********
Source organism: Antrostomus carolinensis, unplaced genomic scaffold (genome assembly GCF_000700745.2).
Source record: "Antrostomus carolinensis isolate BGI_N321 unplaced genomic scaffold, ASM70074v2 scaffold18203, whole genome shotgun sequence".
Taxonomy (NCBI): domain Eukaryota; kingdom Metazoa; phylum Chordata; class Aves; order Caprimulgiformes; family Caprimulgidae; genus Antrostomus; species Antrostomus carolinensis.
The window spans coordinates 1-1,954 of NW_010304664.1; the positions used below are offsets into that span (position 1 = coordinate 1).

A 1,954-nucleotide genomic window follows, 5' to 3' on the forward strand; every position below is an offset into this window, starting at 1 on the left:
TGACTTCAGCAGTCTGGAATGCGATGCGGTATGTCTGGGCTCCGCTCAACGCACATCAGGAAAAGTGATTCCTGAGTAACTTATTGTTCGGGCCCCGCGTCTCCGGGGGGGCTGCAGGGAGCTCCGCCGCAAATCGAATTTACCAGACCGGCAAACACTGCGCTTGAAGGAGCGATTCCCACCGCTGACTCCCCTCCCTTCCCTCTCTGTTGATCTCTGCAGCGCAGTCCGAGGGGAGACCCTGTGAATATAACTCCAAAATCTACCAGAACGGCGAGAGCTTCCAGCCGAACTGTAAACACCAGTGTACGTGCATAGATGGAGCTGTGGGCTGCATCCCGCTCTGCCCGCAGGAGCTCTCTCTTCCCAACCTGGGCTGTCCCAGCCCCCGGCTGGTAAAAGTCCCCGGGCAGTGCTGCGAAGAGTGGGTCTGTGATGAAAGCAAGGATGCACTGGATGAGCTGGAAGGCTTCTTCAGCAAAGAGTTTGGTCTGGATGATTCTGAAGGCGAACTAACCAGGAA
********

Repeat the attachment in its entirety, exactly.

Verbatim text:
Source organism: Antrostomus carolinensis, unplaced genomic scaffold (genome assembly GCF_000700745.2).
Source record: "Antrostomus carolinensis isolate BGI_N321 unplaced genomic scaffold, ASM70074v2 scaffold18203, whole genome shotgun sequence".
Taxonomy (NCBI): domain Eukaryota; kingdom Metazoa; phylum Chordata; class Aves; order Caprimulgiformes; family Caprimulgidae; genus Antrostomus; species Antrostomus carolinensis.
The window spans coordinates 1-1,954 of NW_010304664.1; the positions used below are offsets into that span (position 1 = coordinate 1).

A 1,954-nucleotide genomic window follows, 5' to 3' on the forward strand; every position below is an offset into this window, starting at 1 on the left:
TGACTTCAGCAGTCTGGAATGCGATGCGGTATGTCTGGGCTCCGCTCAACGCACATCAGGAAAAGTGATTCCTGAGTAACTTATTGTTCGGGCCCCGCGTCTCCGGGGGGGCTGCAGGGAGCTCCGCCGCAAATCGAATTTACCAGACCGGCAAACACTGCGCTTGAAGGAGCGATTCCCACCGCTGACTCCCCTCCCTTCCCTCTCTGTTGATCTCTGCAGCGCAGTCCGAGGGGAGACCCTGTGAATATAACTCCAAAATCTACCAGAACGGCGAGAGCTTCCAGCCGAACTGTAAACACCAGTGTACGTGCATAGATGGAGCTGTGGGCTGCATCCCGCTCTGCCCGCAGGAGCTCTCTCTTCCCAACCTGGGCTGTCCCAGCCCCCGGCTGGTAAAAGTCCCCGGGCAGTGCTGCGAAGAGTGGGTCTGTGATGAAAGCAAGGATGCACTGGATGAGCTGGAAGGCTTCTTCAGCAAAGAGTTTGGTCTGGATGATTCTGAAGGCGAACTAACCAGGAA